Much has occurred since completion of the documentary.  Parts of SB 423, the legislature’s virtual repeal of Montana’s medical marijuana law have yet to be implemented as a result of a temporary court injunction.  Naturally, the state of Montana has appealed that ruling and oral arguments are scheduled before Montana’s Supreme Court on May 30.  Countless Montanans have lost everything they own as a result of asset forfeiture, whether or not they were ever indicted by the feds.  Those who were indicted also lost their freedom to the federal government’s unconscionable war on drugs.  Tom Daubert, one of the film’s primary characters, an indicted co-owner of Montana Cannabis, has cut a deal with the government as have nearly all of those indicted as a result of the March 2011 raids.  So far, nobody has been brave enough to test the government in court and the feds have in most cases offered very attractive deals to cooperative witnesses.  Perhaps though, the tides are changing.  Chris Lindsey, one of Daubert’s former business partners plans to take the case to trial.  Although he essentially faces a mandatory minimum life sentence, he believes in the cause enough to fight for his freedom and thus, for our rights.  As Chris faces a lifetime behind bars, the least we can all do is show up in vast numbers to vote for the candidates who are friendly to our cause.  For more information on those candidates, see the 2012 Montana Cannabis Voters Guide.  As more information becomes available, the guide will be updated.  Primary elections are Tuesday, June 5.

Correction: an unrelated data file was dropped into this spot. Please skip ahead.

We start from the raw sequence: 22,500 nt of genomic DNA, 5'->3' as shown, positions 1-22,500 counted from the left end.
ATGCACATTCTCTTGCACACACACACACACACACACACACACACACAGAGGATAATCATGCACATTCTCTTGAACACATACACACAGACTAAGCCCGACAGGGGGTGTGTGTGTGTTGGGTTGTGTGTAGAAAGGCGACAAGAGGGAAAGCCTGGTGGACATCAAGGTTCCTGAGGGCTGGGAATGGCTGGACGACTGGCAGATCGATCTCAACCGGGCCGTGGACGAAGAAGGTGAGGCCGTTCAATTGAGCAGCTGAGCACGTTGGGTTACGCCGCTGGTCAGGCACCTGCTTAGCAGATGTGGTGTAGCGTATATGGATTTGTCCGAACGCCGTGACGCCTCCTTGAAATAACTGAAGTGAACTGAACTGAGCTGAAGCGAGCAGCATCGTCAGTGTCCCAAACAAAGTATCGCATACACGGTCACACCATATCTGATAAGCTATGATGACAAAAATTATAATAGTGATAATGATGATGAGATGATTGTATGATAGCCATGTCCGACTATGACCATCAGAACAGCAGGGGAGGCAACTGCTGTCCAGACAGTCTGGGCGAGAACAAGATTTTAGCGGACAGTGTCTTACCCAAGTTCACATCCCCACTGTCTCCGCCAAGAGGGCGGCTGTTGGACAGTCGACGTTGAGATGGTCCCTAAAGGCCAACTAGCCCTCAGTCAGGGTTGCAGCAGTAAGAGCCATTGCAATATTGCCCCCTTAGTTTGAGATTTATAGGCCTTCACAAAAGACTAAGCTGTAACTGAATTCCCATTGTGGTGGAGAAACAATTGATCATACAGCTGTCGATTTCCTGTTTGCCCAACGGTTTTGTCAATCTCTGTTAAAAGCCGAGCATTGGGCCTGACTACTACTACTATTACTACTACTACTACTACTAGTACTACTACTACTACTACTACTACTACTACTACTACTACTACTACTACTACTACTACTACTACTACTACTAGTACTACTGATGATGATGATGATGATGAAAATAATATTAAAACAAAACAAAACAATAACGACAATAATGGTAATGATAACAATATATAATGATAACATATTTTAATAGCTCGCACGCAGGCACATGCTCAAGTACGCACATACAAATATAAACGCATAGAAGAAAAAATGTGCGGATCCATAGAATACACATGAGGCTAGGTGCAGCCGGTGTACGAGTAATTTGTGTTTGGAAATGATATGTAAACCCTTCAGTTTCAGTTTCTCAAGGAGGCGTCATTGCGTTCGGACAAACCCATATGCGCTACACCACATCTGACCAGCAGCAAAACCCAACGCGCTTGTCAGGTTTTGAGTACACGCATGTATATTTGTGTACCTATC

Want to see “Code of the West” for yourself?  Screenings of the film will be shown in cities across Montana May 15 – May 23.  For details on dates, times and locations- as well as information about the discussion panels to follow the screening, check this link.  We realize that this is an emotional issue,  but we would ask that those attending the screening refrain from any negative behavior.  We have the truth on our side, why contribute to the inaccurate image our opposition has painted for us?  Tolerance may not provide instant gratification, but in the end, it will be worth it.

5 thoughts on “Not All Outlaws are Criminals: “Code of the West” Film Review

  1. Pingback: MASSIVE POTENTIAL FOR FRAUD IN MONTANA AHEAD OF PRIMARY | Congressman Tom Tancredo

  2. On the other side of the Montana debate, the documentary follows advocates of the medical marijuana repeal effort, including Cherrie Brady of Safe Communities Safe Kids and Montana Speaker of the House Mike Milburn (R) HD 19 Cascade, who sponsored the bill to repeal the medical marijuana initiative and make all marijuana use again a crime.

  3. “There just seems to be a huge disparity among states” as to how marijuana laws are enforced, says Rebecca Richman Cohen, writer and director of “ Code of the West ,” a film that documented the Montana legislature’s crackdown on medical marijuana 2011.

  4. It was Chris WILLIAMS, not Chris Lindsey who tested the U.S. Government by going to trial. Chris Lindsey took a plea bargain that required him to testify against his former business partner, Chris WILLIAMS, during his trial.

    • Kourtney, you may notice that when this article was written, Chris Lindsey had not accepted a plea deal. Chris Williams didn’t “test the US government”, he tested a jury and he lost. Period. I don’t appreciate the patronizing tone.